taught and write a sequence of
learning frames, or question-and-
answer units. Opportunities will
then be provided to test their
frames on the workshop editors,
and later on student subjects.
Feedback from these tests will
enable members to evaluate and
re-design their mateials for more
effective results.

Math Group Urges Refusal
To Engage in War Research

Up sysLemaLlca iy. L;UUKies felt, uvei'

that the school does a reasonably underseason meat because the salt- Irom one meal wi le served as
good job with dorm food. "It's rel- is always on the table." "choice" the next time around.
atively good for the number of This means students can choose

people they have to cook for,"
says Kathy Rose, '71. And others
think the food is "better than last
'Lead Weight'

Lack of Equipment between left-over cookies or a Seventy-four mathematicians,
Another problem is a lack of fresh dessert. including ten from, the University,
available equipment. For instance, The left-over left-over cookies have appealed to their colleagues
at Stockwell Hall spare ribs can't are subsequently served as "extra. 'to refuse employment in war re-
be served with fried potatoes be- This means the students can have search. The appeal was made at

But, like institutional eaters cause of a shortage of grill space. the cookies in addition to the reg- the recently concluded Summer
everywhere, most students prefer However, a new stove has been ular dessert Mathematics Meetings in Toronto.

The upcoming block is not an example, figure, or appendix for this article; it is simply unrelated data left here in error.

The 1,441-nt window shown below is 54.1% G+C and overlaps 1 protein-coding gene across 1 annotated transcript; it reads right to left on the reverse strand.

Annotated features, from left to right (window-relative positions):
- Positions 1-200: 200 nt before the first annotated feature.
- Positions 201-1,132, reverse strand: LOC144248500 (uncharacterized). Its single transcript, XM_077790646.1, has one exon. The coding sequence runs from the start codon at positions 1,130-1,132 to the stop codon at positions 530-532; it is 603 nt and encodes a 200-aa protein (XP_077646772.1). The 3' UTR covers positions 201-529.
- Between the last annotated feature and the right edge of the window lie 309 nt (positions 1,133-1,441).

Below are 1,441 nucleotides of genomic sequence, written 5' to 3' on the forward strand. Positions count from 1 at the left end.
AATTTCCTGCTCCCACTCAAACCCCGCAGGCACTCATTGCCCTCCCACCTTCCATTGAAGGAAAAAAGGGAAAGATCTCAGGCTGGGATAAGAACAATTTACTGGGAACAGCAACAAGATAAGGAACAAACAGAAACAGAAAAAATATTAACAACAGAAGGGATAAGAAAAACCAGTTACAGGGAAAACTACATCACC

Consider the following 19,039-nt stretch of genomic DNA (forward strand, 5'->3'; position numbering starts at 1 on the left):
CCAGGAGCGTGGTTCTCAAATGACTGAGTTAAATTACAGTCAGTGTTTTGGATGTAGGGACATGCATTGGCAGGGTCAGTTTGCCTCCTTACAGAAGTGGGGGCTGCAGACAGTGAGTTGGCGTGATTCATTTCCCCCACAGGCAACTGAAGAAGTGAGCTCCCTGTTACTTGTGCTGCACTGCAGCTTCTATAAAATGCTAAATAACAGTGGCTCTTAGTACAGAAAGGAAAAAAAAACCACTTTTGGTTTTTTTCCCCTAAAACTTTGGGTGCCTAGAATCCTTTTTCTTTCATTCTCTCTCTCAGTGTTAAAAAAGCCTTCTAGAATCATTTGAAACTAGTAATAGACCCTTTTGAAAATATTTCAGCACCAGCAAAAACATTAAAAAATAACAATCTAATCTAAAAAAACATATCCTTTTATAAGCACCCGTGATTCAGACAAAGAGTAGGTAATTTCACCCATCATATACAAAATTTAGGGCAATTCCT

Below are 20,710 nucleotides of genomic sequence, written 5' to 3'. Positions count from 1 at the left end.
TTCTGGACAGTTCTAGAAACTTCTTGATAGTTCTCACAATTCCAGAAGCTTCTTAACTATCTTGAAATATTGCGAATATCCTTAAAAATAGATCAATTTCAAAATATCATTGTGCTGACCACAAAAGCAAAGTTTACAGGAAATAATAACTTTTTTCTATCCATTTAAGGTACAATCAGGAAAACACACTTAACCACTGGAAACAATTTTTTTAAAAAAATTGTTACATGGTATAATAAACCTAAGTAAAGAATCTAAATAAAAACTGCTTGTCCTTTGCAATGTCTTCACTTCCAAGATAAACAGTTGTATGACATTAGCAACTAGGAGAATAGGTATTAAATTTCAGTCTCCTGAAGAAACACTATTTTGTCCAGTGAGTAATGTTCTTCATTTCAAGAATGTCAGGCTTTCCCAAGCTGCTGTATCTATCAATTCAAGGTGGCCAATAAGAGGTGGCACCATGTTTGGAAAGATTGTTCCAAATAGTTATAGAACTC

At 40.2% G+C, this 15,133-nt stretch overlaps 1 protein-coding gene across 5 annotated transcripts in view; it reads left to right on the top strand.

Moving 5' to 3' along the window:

to complain steadily about the i ordered to remedy the situation.Thapelisdesrdrt.
food quality. "After you finish . Naturally the number of times The appeal first appeared as a
eating, it feels like you have a One of the biggest problems is a dish can be re-served varies, paid advertisement in the June
lead weight in your stomach," says cooking sufficient food. Miss Hyde While salads can be saved for one and August issues of the "Notices
Kathy Fonde, '71 says, "We try hard not to run out. day, other foods like vegetables of the American Mathematical So-
What's the source of all the But students often find that if never get beyond the "choice" ciety." Spokesmen for the group
bellyaching? they arrive late in the meal hour stage Says Miss Hyde: "We never I plan to continue the appeal to the
Much of it is related to the ec-'their choice of foods is lmited. save left-overs more than 24 hours. consciences of their colleagues
onomics and logistics of preparing For example at a dinner meal at j They're usually used up within through professional publications
food for the masses. Stockwell, students toward the end that time." and at the Winter Mathematics
of thie line found they could get;_ Meetings to be held at San Fran-I

of the Mathematical Assocation of
America and the Canadian Mathe-
natical Congress, three members
of the National Academy of Sci-
ences, a winner of the Fields med-
al (the highest international honor
given to mathematicians, roughly
equivalent to a Nobel Prize), and
department chairmen from Berke-
ley, Chicago, Indiana, and Cornell.
University professors signing the
statement were Noel J. Hicks,
Nicholas Kazarinoff, Kenneth Lei-
senring, Roger C. Lyndon, Max-
well 0. Reade, Arthur J. Schwartz,-
Allen L. Shield, Joel A. Smoller,
Charles J. Titus, and Hugh E.
1rr 7..

. - .v:?i 4:.':4X' '"4$ iii. S' '' ". iii: ~ fvi:{:" ":4:, , :. :~_____________________